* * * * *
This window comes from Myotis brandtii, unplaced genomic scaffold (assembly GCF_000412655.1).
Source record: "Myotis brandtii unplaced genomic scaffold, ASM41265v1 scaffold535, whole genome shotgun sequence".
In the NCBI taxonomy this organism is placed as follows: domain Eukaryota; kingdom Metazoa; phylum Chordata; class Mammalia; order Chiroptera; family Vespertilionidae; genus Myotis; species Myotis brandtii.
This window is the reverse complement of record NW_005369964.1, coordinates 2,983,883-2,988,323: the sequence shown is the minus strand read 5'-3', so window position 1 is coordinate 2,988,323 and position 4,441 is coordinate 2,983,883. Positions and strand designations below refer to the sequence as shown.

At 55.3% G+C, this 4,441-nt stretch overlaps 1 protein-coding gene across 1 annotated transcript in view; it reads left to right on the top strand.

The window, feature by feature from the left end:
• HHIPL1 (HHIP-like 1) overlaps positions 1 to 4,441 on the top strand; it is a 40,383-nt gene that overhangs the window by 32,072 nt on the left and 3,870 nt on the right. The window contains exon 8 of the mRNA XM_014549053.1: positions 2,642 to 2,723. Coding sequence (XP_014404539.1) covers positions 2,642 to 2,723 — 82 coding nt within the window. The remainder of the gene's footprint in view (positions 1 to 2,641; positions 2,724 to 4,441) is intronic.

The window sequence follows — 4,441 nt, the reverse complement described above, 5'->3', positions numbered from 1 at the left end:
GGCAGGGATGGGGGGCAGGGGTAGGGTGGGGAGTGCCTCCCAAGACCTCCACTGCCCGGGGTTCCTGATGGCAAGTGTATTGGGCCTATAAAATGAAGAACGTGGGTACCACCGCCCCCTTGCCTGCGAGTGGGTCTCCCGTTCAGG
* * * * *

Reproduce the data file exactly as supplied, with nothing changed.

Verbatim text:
This window comes from Myotis brandtii, unplaced genomic scaffold (assembly GCF_000412655.1).
Source record: "Myotis brandtii unplaced genomic scaffold, ASM41265v1 scaffold535, whole genome shotgun sequence".
In the NCBI taxonomy this organism is placed as follows: domain Eukaryota; kingdom Metazoa; phylum Chordata; class Mammalia; order Chiroptera; family Vespertilionidae; genus Myotis; species Myotis brandtii.
This window is the reverse complement of record NW_005369964.1, coordinates 2,983,883-2,988,323: the sequence shown is the minus strand read 5'-3', so window position 1 is coordinate 2,988,323 and position 4,441 is coordinate 2,983,883. Positions and strand designations below refer to the sequence as shown.

At 55.3% G+C, this 4,441-nt stretch overlaps 1 protein-coding gene across 1 annotated transcript in view; it reads left to right on the top strand.

The window, feature by feature from the left end:
• HHIPL1 (HHIP-like 1) overlaps positions 1 to 4,441 on the top strand; it is a 40,383-nt gene that overhangs the window by 32,072 nt on the left and 3,870 nt on the right. The window contains exon 8 of the mRNA XM_014549053.1: positions 2,642 to 2,723. Coding sequence (XP_014404539.1) covers positions 2,642 to 2,723 — 82 coding nt within the window. The remainder of the gene's footprint in view (positions 1 to 2,641; positions 2,724 to 4,441) is intronic.

The window sequence follows — 4,441 nt, the reverse complement described above, 5'->3', positions numbered from 1 at the left end:
GGCAGGGATGGGGGGCAGGGGTAGGGTGGGGAGTGCCTCCCAAGACCTCCACTGCCCGGGGTTCCTGATGGCAAGTGTATTGGGCCTATAAAATGAAGAACGTGGGTACCACCGCCCCCTTGCCTGCGAGTGGGTCTCCCGTTCAGG